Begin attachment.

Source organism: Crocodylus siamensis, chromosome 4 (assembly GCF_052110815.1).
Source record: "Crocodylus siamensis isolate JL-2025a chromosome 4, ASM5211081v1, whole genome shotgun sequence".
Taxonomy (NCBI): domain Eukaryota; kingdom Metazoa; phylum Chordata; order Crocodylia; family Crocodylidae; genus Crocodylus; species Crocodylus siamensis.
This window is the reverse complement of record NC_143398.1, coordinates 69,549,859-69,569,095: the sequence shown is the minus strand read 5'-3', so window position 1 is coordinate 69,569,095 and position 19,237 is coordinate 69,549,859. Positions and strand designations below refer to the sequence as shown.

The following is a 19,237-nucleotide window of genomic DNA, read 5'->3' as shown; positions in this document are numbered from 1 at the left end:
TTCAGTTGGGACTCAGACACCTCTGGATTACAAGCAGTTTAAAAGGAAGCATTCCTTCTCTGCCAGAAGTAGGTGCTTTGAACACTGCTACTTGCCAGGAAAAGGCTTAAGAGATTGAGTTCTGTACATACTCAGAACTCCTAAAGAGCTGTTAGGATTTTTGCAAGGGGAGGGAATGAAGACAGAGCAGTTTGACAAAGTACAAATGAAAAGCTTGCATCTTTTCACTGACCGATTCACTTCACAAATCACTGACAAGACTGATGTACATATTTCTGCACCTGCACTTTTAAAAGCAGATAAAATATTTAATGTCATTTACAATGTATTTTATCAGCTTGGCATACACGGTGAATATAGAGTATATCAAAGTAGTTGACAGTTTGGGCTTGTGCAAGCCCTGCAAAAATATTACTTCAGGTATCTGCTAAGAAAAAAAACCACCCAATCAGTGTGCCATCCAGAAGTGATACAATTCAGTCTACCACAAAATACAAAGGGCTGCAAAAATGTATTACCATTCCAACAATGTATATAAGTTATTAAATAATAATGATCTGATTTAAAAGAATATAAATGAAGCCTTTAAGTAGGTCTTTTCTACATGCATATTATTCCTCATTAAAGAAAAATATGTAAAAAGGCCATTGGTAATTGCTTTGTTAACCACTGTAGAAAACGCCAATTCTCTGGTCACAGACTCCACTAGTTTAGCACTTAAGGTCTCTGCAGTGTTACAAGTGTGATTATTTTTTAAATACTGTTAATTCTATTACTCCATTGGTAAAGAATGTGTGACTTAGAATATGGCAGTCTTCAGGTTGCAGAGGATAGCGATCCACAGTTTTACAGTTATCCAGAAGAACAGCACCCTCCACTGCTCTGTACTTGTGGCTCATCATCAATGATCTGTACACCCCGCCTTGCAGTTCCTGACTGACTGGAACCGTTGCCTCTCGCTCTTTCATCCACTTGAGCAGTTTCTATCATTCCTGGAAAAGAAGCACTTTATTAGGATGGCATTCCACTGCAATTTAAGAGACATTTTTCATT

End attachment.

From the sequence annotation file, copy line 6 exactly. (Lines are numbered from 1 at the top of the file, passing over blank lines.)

TTCAGTTGGGACTCAGACACCTCTGGATTACAAGCAGTTTAAAAGGAAGCATTCCTTCTCTGCCAGAAGTAGGTGCTTTGAACACTGCTACTTGCCAGGAAAAGGCTTAAGAGATTGAGTTCTGTACATACTCAGAACTCCTAAAGAGCTGTTAGGATTTTTGCAAGGGGAGGGAATGAAGACAGAGCAGTTTGACAAAGTACAAATGAAAAGCTTGCATCTTTTCACTGACCGATTCACTTCACAAATCACTGACAAGACTGATGTACATATTTCTGCACCTGCACTTTTAAAAGCAGATAAAATATTTAATGTCATTTACAATGTATTTTATCAGCTTGGCATACACGGTGAATATAGAGTATATCAAAGTAGTTGACAGTTTGGGCTTGTGCAAGCCCTGCAAAAATATTACTTCAGGTATCTGCTAAGAAAAAAAACCACCCAATCAGTGTGCCATCCAGAAGTGATACAATTCAGTCTACCACAAAATACAAAGGGCTGCAAAAATGTATTACCATTCCAACAATGTATATAAGTTATTAAATAATAATGATCTGATTTAAAAGAATATAAATGAAGCCTTTAAGTAGGTCTTTTCTACATGCATATTATTCCTCATTAAAGAAAAATATGTAAAAAGGCCATTGGTAATTGCTTTGTTAACCACTGTAGAAAACGCCAATTCTCTGGTCACAGACTCCACTAGTTTAGCACTTAAGGTCTCTGCAGTGTTACAAGTGTGATTATTTTTTAAATACTGTTAATTCTATTACTCCATTGGTAAAGAATGTGTGACTTAGAATATGGCAGTCTTCAGGTTGCAGAGGATAGCGATCCACAGTTTTACAGTTATCCAGAAGAACAGCACCCTCCACTGCTCTGTACTTGTGGCTCATCATCAATGATCTGTACACCCCGCCTTGCAGTTCCTGACTGACTGGAACCGTTGCCTCTCGCTCTTTCATCCACTTGAGCAGTTTCTATCATTCCTGGAAAAGAAGCACTTTATTAGGATGGCATTCCACTGCAATTTAAGAGACATTTTTCATT